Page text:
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Welcome To Our Exciting New Website!



Mama Nature has undergone a transformation and we are launching our new website today to coincide with the Witch’s Sabbat, Lugnasadh. To embrace the luck, prosperity, fertility and success it signifies, and also because… Mama Nature told us to 🙂

We hope that you can also share in this prosperity.

We have also included a video at the end of our blog by the lovely Witch, Luna Leodrune, who discusses Lughnasadh and its history and background and ways to celebrate it. 

Our ancestors celebrated life together with the rhythms of each season. Many of these celebrations were interwoven and connected to nature and Earth’s natural cycles (which is sadly, almost lost in our modern world). Lughnasadh (pronounced lew-na-sa) is one of those celebrations. 

Also known as Lammas, Lughnasadh is the first of three autumn celebrations in the Wheel of the Year.  Lughnasadh is celebrated in the sign of Leo, halfway between the summer solstice (Litha) and the fall equinox (Mabon).

Our ancestors deemed the beginning of August as the start of Autumn. A time where growth had already taken place during the spring and summer months and fruits were ripe for picking and grains ready for harvesting.

It traditionally started on the first harvest on the first full moon in August (so they could also work under its moonlight) and ended around two weeks later when the final stalk of grain was cut. 

Ancient communities marked the first harvest of the season with the gathering of grains and baking bread. Because of this, early Christians referred to Lughnasadh as Lammas “loaf mass”.

Much like Halloween and other pagan festivals, it was adopted by the Catholic church in order to convert people to Christianity. So when blowing out your candles, please bear in mind that birthday celebrations were also a pagan ritual.


Colours: Yellow, orange, gold, green.

Foods: Grapes, wine, beer, bread, grains, blackberries, pears, raspberries, black currants, corn. 

Stones: Citrine, peridot, carnelian, gold topaz, clear quartz, amber.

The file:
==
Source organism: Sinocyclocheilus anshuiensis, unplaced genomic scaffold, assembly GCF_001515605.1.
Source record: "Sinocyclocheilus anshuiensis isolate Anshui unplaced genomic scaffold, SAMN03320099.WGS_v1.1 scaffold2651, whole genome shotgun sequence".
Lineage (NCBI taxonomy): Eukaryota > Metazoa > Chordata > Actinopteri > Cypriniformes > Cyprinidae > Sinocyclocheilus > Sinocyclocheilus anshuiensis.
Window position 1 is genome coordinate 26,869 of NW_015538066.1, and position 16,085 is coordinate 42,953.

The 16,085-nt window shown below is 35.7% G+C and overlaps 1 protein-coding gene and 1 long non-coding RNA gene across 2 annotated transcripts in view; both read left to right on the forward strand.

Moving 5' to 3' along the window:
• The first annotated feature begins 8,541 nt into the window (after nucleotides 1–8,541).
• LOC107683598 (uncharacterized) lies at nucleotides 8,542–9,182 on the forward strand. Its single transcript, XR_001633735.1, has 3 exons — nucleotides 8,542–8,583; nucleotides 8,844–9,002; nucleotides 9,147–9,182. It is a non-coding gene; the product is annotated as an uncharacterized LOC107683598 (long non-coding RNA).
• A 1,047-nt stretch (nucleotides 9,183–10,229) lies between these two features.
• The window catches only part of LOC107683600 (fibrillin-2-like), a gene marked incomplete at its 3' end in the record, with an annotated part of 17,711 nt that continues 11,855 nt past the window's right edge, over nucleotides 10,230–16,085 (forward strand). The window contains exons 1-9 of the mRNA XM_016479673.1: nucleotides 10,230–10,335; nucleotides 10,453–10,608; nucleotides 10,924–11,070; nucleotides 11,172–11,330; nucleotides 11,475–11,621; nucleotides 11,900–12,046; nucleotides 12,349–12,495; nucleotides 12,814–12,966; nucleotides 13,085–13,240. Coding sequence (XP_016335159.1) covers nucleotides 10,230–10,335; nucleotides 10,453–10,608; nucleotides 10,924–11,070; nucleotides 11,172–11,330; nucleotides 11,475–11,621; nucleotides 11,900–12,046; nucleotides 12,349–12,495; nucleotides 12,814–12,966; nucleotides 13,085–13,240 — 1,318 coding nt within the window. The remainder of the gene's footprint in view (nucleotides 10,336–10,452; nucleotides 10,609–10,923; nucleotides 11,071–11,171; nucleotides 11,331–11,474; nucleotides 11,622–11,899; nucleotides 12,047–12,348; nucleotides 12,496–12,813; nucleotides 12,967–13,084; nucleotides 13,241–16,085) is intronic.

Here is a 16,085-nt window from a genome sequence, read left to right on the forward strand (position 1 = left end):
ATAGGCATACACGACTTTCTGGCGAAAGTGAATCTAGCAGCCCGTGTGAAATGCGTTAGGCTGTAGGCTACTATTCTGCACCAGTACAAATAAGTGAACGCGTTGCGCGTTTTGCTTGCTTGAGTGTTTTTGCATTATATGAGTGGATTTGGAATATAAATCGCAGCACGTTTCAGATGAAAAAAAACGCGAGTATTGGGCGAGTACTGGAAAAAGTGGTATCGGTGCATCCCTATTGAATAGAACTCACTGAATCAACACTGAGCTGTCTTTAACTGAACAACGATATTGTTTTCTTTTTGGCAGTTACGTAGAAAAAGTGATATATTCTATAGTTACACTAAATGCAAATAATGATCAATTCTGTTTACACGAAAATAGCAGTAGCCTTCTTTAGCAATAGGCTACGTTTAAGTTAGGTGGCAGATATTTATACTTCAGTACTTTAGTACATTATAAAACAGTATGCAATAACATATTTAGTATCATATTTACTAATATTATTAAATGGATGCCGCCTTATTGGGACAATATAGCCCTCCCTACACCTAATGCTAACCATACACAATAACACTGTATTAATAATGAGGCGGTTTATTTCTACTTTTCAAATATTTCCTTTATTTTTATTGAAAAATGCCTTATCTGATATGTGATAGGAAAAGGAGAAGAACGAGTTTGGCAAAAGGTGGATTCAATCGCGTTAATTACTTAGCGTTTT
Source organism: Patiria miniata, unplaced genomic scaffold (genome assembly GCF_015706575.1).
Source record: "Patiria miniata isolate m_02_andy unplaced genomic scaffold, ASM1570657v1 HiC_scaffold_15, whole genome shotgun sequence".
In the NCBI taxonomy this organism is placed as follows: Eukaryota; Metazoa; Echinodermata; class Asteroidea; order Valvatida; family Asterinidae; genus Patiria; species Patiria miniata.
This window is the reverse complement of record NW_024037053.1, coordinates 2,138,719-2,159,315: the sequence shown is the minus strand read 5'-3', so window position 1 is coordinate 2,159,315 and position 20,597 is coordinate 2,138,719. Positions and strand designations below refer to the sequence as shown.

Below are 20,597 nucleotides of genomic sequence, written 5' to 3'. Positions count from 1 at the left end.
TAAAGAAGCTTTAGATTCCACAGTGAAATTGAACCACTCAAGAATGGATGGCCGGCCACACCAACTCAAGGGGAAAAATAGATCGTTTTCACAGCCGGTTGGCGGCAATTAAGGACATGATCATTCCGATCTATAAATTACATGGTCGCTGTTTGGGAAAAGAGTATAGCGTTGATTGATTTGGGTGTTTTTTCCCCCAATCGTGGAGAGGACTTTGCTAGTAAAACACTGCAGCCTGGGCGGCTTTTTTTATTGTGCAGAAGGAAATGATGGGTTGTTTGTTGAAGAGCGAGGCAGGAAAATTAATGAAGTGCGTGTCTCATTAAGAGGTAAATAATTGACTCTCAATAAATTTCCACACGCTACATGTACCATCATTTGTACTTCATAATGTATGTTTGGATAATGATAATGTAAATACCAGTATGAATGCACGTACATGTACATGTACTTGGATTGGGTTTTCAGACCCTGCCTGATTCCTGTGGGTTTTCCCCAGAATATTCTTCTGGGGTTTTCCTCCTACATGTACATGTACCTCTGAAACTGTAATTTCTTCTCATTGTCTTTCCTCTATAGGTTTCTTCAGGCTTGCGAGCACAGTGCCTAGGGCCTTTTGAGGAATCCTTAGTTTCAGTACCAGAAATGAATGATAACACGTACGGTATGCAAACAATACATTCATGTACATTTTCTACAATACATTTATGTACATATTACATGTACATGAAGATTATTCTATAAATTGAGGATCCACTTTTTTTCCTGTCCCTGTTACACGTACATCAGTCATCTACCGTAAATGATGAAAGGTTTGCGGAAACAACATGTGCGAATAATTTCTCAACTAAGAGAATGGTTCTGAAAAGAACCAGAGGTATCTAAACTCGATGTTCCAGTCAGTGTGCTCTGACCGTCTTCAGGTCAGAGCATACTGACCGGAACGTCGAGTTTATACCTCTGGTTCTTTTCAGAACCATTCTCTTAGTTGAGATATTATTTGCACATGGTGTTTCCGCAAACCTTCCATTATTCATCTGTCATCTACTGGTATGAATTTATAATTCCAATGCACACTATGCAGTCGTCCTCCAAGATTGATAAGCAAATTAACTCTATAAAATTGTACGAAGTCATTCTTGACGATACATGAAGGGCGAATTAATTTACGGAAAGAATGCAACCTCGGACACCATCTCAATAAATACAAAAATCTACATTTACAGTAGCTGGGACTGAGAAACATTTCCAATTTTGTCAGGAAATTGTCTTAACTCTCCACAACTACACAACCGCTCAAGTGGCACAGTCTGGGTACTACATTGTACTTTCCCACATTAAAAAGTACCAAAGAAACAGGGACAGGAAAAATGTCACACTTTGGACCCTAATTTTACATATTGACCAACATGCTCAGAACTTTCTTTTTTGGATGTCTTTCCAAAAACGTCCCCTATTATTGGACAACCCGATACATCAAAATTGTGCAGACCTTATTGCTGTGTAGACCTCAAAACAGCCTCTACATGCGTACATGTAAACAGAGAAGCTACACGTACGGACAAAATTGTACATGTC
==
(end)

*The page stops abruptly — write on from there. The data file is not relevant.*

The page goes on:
Symbols: Corn dollies, wheat, bread, cauldron, corn, herbs, threshing tools (scythe, sickle, etc…).

Flowers: Sunflowers.

Deities: Lugh, Ceres, Vesta.



Today, we encourage you to celebrate Lughnasadh with us as a way of honouring nature’s incredibly fertile energy at harvest time, and as a way to connect with our natural world on a deeper, more meaningful level. We truly believe that by recognizing and celebrating the little shifts in the Earth’s natural rhythms, we can become more attuned to nature and feel more grounded in our everyday lives.



  1. Bake bread
  2. Gather flowers
  3. Make some arts and crafts.
  4. Make a corn dolly.
  5. Set intentions.
  6. Celebrate the grain moon.
  7. Host a Lughnasadh party or potluck dinner.

Even if Lughnasadh isn’t your thing, it’s still a great excuse for kicking back, relaxing and taking some time for yourself, some healing time either on your own or with those you love and cherish.  



As a bit of useless information, the size of text we tried to use on this blog (and the rest of our website) was 13 but it is not available!. Unlucky number you may think? Quite the opposite. This number is a lucky, powerful, feminine number that was intentionally tarnished and misrepresented as a negative (which is why it’s not available!). But that’s for another day and another time. We plan to do a feature regarding this in future newsletters and blogs.





Peace and Love


The Mama Nature Team

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